Tucked away in the northeast corner of Paris bobbing gently in the waters of the Canal de l’Ourcq is a bookstore lined from floor to ceiling with rows of all genres of books both old and new, popular and rare.

L’Eau et Les Rêves, or “Water and Dreams,” set sail in April 2014 when owners Didier and Judith Delamare opened their barge-turned-bookstore. 

“Didier was a sailor, and I worked with books before, so we wanted to [open it],” Judith said in her native French tongue. “The idea was to do a mixture of the universes of boats and books.”

With this idea in mind, the Delamares opened a store with a special focus. Lining the hull of the ship are books dedicated to boats, water and travel in addition to maps for sailing and a space for expositions, concerts or theater performances. By carrying books devoted solely to these topics, Judith and Didier hope to raise awareness for water conservation. 

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L’Eau et Les Rêves, or “Water and Dreams,” is a barge-turned-bookstore located in Paris, France. It measures almost the length of three school buses.

 

Although the péniche (French for barge) has been situated alongside the docks of the canal as a bookstore for over three years now, that hasn’t always been the case. Judith and Didier did not own a boat until they decided to open the store, and, even then, it was a long, arduous process to get it to where it is today. 

L’Eau et Les Rêves was purchased in a town next to Paris before being sailed along the Seine, the river that runs through the middle of the city, and the canals to its final resting place in Paris’ 19th arrondisement, or district. Once there, the renovations that would eventually convert the 60-year-old boat into a bookstore began to take place.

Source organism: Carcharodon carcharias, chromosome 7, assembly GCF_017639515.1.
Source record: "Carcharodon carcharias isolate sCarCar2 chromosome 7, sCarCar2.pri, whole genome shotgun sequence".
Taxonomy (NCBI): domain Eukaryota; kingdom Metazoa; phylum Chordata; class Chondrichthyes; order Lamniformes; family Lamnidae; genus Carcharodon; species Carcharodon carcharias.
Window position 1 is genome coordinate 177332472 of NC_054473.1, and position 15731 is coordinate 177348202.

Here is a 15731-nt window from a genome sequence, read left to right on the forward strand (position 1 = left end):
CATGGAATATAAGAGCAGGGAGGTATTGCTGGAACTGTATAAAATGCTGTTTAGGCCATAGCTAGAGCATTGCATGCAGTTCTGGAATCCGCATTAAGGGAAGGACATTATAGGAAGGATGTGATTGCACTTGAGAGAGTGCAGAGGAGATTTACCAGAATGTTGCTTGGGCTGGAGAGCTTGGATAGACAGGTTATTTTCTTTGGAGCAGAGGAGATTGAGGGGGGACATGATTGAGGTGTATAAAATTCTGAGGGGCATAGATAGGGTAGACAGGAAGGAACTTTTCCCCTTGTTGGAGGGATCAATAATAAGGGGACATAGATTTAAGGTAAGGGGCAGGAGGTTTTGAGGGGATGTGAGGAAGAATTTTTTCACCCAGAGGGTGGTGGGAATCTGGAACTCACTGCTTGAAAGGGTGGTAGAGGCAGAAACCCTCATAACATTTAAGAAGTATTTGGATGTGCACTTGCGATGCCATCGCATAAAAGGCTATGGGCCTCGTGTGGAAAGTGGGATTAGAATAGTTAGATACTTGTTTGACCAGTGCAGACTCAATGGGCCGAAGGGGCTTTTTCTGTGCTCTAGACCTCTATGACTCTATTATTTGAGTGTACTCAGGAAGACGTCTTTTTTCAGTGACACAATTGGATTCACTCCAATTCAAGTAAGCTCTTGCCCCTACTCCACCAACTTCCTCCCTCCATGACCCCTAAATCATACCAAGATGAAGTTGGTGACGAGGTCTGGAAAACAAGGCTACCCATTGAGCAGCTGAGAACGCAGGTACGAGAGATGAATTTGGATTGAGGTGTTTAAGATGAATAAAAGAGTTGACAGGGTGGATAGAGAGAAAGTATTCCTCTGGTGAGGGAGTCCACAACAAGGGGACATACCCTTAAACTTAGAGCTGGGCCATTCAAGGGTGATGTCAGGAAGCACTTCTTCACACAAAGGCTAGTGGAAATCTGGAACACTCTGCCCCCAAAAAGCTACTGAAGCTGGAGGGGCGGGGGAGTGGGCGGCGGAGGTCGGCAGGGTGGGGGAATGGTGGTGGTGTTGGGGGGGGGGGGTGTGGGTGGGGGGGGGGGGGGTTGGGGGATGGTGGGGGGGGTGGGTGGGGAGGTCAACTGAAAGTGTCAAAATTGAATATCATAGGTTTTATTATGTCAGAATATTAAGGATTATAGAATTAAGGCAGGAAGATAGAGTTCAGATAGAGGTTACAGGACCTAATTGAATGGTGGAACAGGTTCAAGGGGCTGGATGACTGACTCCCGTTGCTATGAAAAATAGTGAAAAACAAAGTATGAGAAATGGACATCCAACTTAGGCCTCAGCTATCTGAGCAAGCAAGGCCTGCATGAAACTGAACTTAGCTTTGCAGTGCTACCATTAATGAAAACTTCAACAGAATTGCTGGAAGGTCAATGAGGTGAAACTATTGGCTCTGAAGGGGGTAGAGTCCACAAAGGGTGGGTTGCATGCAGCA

“It was Didier who did all the renovations,” Judith said, looking to her husband, who quickly corrected her, adding that he had the help of construction workers and other professionals.

Because Didier was still working as a sailor when he and his wife first purchased the boat, the renovations took almost two years. But now, Didier, once a boat captain, has shifted his focus to his own boat full-time, despite missing the sea. 

“I miss it some, of course, because here you miss the spaces—it’s always the same thing,” Didier said.

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Didier said that perhaps the best part of a boat is being able to move. Yet, for someone who is used to sailing around the world, this is also the worst part, as L’Eau et Les Rêves stays docked year round—a constant, forbidden temptation to move and discover new places. 

However, Judith and Didier still remain plenty busy with customers and events at their little floating bookstore, which, in actuality, is not that little, measuring 131 feet by 16 feet—almost the length of three school buses.  

With new customers discovering their boat weekly, Didier and Judith continue to promote French philosopher Gaston Bachelard’s ideas of water and dreams, L’Eau et Les Rêves, for which the boat was originally named, merging the world of boats and seas with that of cities and streets.

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